Quality certainly doesn’t seem to be a concern for importers of Moldovan wine. Beth Willard, buying manager for Laithwaite’s, comments: “Our customers are very accepting of our Moldovan wines and at any of our customer events, the Moldovan producer stands are often among the most popular and the wines regularly pick up Wine of Show medals (voted on by customers).” In the Netherlands, Joep Speet of Pallas Wines agrees: “Dutch consumers are open-minded if quality is good enough, though they prefer well-known grapes.”

But as Elena Davidescu of Vinaria din Vale winery highlights, each market is different, and she is seeing a particular interest in Fetească Neagră and Fetească Regală in Japan, whereas in Canada their Crama Regala range of Cabernet Sauvignon and Sauvignon Blanc, retailing at C$7.05 ($5.44), has been a success. In contrast, Ruxanda Lipcan of Fautor Winery says local grape varieties are in demand. “These grapes are quite commercial and drinkable, and at the same time are unique, so the demand for these varieties is booming.” She adds: “The biggest barrier for us is to convince consumers to taste the wine for the first time. Afterwards selling the wine is easier because usually we have very positive feedback. People actually do not expect such high quality wines from Moldova.”

It seems that challenges in sourcing wine in Western Europe have also given Moldova a boost. Speet explains that poor harvests in France and Spain and low volume availability have definitely been helpful to Eastern Europe, where countries including Moldova have been offering more consistent quality and availability. Laithwaite’s Willard says that Moldova has provided a great alternative source for key varieties which have been in short supply. “We added five new wines from Moldova this year as a direct result of difficulties in France and Italy.” Glass agrees: “Kingsland have been looking at sourcing from Central and Eastern Europe for a couple of years now. The landscape of wine sourcing is changing and particularly because of the recent difficult harvests in the west, it has become very clear that this is the right strategy to take.” Butt adds that it’s not just Western Europe that is facing difficulties: recent forecasts of harvest problems and exchange rate challenges look set to make South Africa less competitive. Mirjam Van de Veen of Original Wine Classics sees Dutch consumers as very price-driven and believes that supermarket buyers are simply looking to Eastern Europe “hoping to find the next cheap alternative” but with no specific country in mind. Miranda Beems of Pallas Wines adds that Moldova has to fight for listings on the basis of quality and price as Romania has done – no one is specifically looking for Moldovan wine.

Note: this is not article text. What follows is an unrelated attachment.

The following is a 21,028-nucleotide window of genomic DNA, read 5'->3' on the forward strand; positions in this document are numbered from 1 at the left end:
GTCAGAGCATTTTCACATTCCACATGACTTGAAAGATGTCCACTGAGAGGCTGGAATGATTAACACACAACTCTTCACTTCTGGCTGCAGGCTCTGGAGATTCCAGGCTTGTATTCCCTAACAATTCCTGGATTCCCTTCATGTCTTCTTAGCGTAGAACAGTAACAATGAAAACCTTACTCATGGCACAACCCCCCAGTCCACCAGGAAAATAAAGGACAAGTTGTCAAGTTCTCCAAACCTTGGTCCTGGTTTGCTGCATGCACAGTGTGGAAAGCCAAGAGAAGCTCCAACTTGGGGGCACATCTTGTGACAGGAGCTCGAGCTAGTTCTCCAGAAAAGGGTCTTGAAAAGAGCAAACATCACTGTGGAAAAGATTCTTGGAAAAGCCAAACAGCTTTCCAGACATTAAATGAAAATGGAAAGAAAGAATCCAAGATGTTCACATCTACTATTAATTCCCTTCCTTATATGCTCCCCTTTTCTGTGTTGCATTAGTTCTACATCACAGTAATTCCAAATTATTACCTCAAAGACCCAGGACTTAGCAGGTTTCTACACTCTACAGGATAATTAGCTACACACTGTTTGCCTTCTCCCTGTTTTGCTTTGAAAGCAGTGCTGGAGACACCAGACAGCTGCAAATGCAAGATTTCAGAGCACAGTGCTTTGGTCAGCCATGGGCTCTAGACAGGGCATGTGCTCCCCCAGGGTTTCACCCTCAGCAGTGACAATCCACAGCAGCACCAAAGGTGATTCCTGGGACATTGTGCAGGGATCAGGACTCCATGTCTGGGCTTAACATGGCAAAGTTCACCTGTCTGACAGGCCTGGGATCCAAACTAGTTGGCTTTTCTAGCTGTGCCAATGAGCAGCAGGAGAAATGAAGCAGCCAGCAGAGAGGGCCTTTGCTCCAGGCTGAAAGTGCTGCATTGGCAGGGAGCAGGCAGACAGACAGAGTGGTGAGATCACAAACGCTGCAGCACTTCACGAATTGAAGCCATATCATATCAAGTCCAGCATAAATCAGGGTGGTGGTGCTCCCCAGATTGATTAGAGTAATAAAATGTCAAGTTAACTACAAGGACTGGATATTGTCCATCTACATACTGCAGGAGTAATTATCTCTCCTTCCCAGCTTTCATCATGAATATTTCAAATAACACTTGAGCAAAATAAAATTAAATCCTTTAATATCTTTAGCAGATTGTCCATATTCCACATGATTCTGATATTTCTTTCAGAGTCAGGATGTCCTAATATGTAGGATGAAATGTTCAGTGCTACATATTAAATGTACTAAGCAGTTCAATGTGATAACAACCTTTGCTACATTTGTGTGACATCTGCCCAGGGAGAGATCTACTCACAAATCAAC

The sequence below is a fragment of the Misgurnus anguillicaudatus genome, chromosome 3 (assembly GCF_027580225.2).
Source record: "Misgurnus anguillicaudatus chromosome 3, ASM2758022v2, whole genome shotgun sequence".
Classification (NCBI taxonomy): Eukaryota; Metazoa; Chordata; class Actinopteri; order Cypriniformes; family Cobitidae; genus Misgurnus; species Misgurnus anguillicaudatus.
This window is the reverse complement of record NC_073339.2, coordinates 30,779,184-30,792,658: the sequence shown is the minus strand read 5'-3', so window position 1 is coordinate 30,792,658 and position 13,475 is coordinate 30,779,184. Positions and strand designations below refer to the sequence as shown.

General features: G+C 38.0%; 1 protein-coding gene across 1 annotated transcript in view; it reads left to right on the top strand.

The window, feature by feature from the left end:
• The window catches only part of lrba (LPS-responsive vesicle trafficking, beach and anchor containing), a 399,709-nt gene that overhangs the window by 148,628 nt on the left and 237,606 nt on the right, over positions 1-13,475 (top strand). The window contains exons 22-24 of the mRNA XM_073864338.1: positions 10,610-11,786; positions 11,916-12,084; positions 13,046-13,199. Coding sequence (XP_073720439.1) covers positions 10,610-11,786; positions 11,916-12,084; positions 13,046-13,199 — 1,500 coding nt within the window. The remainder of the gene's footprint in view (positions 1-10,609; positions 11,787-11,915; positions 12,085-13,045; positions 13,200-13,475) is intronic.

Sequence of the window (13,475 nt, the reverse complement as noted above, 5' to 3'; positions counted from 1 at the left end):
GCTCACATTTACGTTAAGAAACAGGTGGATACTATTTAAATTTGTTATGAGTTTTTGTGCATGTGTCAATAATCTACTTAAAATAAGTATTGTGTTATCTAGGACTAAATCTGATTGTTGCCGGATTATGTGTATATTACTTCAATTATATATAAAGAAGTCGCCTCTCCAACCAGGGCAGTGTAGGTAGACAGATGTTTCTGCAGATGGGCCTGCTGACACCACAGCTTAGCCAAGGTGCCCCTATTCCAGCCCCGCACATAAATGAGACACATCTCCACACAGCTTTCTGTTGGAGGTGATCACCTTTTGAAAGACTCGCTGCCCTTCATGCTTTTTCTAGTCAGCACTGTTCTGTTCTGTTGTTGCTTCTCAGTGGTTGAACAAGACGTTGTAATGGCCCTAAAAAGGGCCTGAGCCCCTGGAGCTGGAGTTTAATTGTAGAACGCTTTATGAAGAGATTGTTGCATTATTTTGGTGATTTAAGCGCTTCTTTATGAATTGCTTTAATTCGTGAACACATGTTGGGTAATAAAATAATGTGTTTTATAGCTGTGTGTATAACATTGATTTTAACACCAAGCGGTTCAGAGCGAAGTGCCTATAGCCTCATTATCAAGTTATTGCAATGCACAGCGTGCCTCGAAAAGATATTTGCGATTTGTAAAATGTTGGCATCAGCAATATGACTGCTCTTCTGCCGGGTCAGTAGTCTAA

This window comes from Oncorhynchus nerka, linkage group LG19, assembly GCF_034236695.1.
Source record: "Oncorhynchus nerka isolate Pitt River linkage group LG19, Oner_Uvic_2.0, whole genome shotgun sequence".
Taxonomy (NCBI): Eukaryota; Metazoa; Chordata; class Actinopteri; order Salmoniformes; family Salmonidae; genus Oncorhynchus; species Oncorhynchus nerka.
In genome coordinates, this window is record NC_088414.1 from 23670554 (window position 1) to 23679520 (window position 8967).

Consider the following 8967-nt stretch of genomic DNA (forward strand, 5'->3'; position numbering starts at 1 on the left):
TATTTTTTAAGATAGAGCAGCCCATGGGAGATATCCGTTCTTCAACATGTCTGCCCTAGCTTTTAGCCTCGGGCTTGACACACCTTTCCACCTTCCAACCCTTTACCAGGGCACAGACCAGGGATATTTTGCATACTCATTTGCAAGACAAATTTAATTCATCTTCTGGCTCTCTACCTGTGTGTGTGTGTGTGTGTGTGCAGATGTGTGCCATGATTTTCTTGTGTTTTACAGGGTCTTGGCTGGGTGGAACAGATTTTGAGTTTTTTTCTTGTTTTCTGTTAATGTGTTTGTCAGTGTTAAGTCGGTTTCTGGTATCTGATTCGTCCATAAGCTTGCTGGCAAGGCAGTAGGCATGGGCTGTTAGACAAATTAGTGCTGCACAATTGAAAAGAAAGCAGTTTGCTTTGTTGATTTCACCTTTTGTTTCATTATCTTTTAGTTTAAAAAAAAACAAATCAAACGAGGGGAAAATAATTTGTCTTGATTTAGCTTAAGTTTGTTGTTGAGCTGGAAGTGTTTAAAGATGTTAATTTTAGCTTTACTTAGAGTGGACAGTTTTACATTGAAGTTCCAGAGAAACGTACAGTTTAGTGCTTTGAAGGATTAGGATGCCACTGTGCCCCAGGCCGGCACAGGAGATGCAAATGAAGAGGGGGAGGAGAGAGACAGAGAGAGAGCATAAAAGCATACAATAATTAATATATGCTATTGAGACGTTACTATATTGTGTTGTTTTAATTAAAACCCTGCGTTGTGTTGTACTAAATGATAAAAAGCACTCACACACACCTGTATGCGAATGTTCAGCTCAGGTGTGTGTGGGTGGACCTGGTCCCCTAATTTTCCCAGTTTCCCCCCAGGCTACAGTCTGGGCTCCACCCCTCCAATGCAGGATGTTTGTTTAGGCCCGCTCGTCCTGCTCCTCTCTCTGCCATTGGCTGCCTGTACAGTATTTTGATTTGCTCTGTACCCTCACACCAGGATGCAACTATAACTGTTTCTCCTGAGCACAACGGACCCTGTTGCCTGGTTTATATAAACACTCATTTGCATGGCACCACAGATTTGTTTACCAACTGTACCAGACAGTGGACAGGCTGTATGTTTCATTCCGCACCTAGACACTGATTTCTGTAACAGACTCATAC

This gives Moldovan producers a challenge if they want to build a more premium, long-term business over and above cheap wine. As Min Cho says: “Building an image for Wine of Moldova is very important at this stage. It is the importers who are introducing inexpensive entry-level wines to the market, but they cannot be blamed. Moldova needs to encourage and focus its promotions more towards quality wines to build its brand value.” 

Diana Lazar, wine industry manager with the USAID Competitiveness Project, says: “Wine promotion is becoming more and more visible. Our project aims at complementing the ONVV at two levels: we’re joining Wine of Moldova’s generic promotional activities and giving direct support to exporters via our Export Support Program, as well as niche marketing for the small wine producers.”

The value proposition

Moldova has several advantages in being able to offer value for money. Since signing a free trade agreement with the EU, there have been no tariff barriers to add costs. The relatively dry climate also means that input costs for vineyard treatments should be lower and several producers are also working towards sustainable and organic production. In addition, labour costs are low compared to those in Western Europe, with an average monthly salary in agriculture reaching just $191.00 in 2016  in a country where almost all vineyard work and picking is done by hand. A recent ONVV project calculated the cost of grape production in Moldova at four litres to seven litres per kg ($0.23 to $0.41), depending on crop levels and vineyard density.  

Moldova’s wine industry has had a tough time over recent years, coming to terms with a new era and dealing with sometimes brutal political decisions. The industry has worked hard to find a better way forward. It’s now on a stronger footing and, given the number of Moldovans that rely on wine for a living, the country will be hoping this positive trend continues into a sustainable future.

 

Area under noble wine grapes    81,000ha
• Total area under vine (incl. hybrids & table grapes)    105,700ha
• Harvest volume 2017    311,000 tonnes
• Number of active producers 2017 harvest    106
• Share of agricultural and food sector    16% by value
• Wine sector employee numbers    150,000
• Share of export trade    12% by value